Extending Autoconvert

Level of experience BEGINNER
Time estimate 1:00
Atlassian application CONFLUENCE 4.X+

On this page:

Tutorial overview

This tutorial shows you how to create a plugin that extends Confluence Autoconvert. Your plugin converts URL text into hyperlinked title text. The conversion appears dynamically as you edit in Confluence and add URLs from the http://developer.atlassian.com domain. In other words, your plugin converts URL text like the following from 


into a link that displays as Plugin Tutorial - Extending Autoconvert.  This particular plugin converts links from the developer.atlassian.com domain as an example, but could be modified for any domain.

Concepts covered in this tutorial:

  • Using a JavaScript file to provide an Autoconvert handler.
  • Using a parseURI JavaScript object to interpret URLs.

Prerequisite knowledge

To complete this tutorial, you should already understand the basics of JavaScript development. 

Plugin source

We encourage you to work through this tutorial. If you want to skip ahead or check your work when you have finished, you can find the plugin source code on Atlassian Bitbucket. Bitbucket serves a public Git repository containing the tutorial's code. To clone the repository, issue the following command:

Alternatively, you can download the source using the get source option here: https://bitbucket.org/atlassian_tutorial/extending-autoconvert-in-confluence/.

About these Instructions

You can use any supported combination of OS and IDE to create this plugin. These instructions were written using Eclipse Indigo on Mac OS X. If you are using another OS or IDE combination, you should use the equivalent operations for your specific environment.

This tutorial was last tested with Confluence 5.2.3

Step 1. Create and prune the plugin skeleton

In this step, you'll create a plugin skeleton using atlas- commands. Since you won't need some of the files created in the skeleton, you'll also delete them in this step.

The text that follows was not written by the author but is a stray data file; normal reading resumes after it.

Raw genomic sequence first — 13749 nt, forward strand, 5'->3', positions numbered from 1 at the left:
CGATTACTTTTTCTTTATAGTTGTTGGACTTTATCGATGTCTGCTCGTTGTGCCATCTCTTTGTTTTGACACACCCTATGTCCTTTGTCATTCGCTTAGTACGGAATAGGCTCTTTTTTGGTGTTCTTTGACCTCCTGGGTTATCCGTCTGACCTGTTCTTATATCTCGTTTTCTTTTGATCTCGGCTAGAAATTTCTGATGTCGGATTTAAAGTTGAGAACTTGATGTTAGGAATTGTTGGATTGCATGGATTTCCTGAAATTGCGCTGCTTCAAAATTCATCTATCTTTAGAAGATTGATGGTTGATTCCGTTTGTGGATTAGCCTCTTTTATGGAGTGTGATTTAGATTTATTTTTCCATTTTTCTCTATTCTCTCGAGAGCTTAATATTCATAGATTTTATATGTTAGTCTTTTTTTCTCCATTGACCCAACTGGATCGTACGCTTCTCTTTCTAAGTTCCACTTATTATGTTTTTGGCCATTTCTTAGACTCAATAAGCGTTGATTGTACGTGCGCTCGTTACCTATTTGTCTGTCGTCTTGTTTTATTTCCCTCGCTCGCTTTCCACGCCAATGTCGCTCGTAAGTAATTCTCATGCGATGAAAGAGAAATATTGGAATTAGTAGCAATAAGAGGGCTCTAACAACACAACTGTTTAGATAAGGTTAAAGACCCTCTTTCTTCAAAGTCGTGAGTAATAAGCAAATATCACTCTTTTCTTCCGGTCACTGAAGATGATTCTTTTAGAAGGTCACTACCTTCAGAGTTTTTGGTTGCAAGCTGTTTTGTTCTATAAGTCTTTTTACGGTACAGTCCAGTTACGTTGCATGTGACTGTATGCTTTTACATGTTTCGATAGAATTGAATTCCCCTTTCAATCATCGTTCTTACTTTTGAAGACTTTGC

1. Open a terminal and navigate to your Eclipse workspace directory.

  2. Enter the following command to create a Confluence plugin skeleton:

    $ atlas-create-confluence-plugin
  3. When prompted, enter the following information to identify your plugin:









  4. Confirm your entries when prompted with Y or y.

    Your terminal notifies you of a successful build:

    [INFO] ------------------------------------------------------------------------
    [INFO] ------------------------------------------------------------------------
    [INFO] Total time: 1 minute 11 seconds
    [INFO] Finished at: Thu Jul 18 11:30:23 PDT 2013
    [INFO] Final Memory: 82M/217M
    [INFO] ------------------------------------------------------------------------
  5. Change to the project directory created by the previous step.

    $ cd confluence-autoconvert-dev-docs/
  6. Delete the test directories.

    Setting up testing for your plugin isn't part of this tutorial. Use the following commands to delete the generated test skeleton:

    $ rm -rf ./src/test/java
    $ rm -rf ./src/test/resources/
  7. Delete the unneeded Java class files.

    $ rm ./src/main/java/com/atlassian/tutorial/confluence/*.java
  8. Edit the src/main/resources/atlassian-plugin.xml file.

  9. Remove the generated myPluginComponent component declaration.

  10. Save and close atlassian-plugin.xml.

Import your project into your IDE

  Click here to see instructions for importing into Eclipse

  1.  Make your project available to Eclipse.

    atlas-mvn eclipse:eclipse

    You'll see a successful build message: 

    [INFO] ------------------------------------------------------------------------
    [INFO] ------------------------------------------------------------------------
    [INFO] Total time: 54 seconds
    [INFO] Finished at: Tue Jul 16 11:03:59 PDT 2013
    [INFO] Final Memory: 82M/224M
    [INFO] ------------------------------------------------------------------------
  2. Start Eclipse.
    You can open a new terminal window to perform this action.

    $ cd ~/eclipse
    $ ./eclipse
  3. Click File > Import
    Eclipse starts the Import wizard.

  4. Expand the General folder tree to choose Existing Projects into Workspace.

  5. Click Next. 

  6. Click Browse and enter the root directory of your workspace.
    Your Atlassian plugin folder should now appear under Projects.

  7. Ensure your plugin checkbox is ticked and click Finish
    Eclipse imports your project, and it's now visible in your Package Explorer view. 

Step 2. Write the JavaScript for the autoconvert handler

Your plugin uses JavaScript to parse the URLs and return the title text. When you created your plugin project skeleton, it automatically included a directory for js and and empty file titled confluence-autoconvert-dev-docs.js. In this step, you'll add a bind method so your plugin executes during the init.rte event – when you edit a page in Confluence. You'll also add an alternation so your plugin executes only on http://developer.atlassian.com links.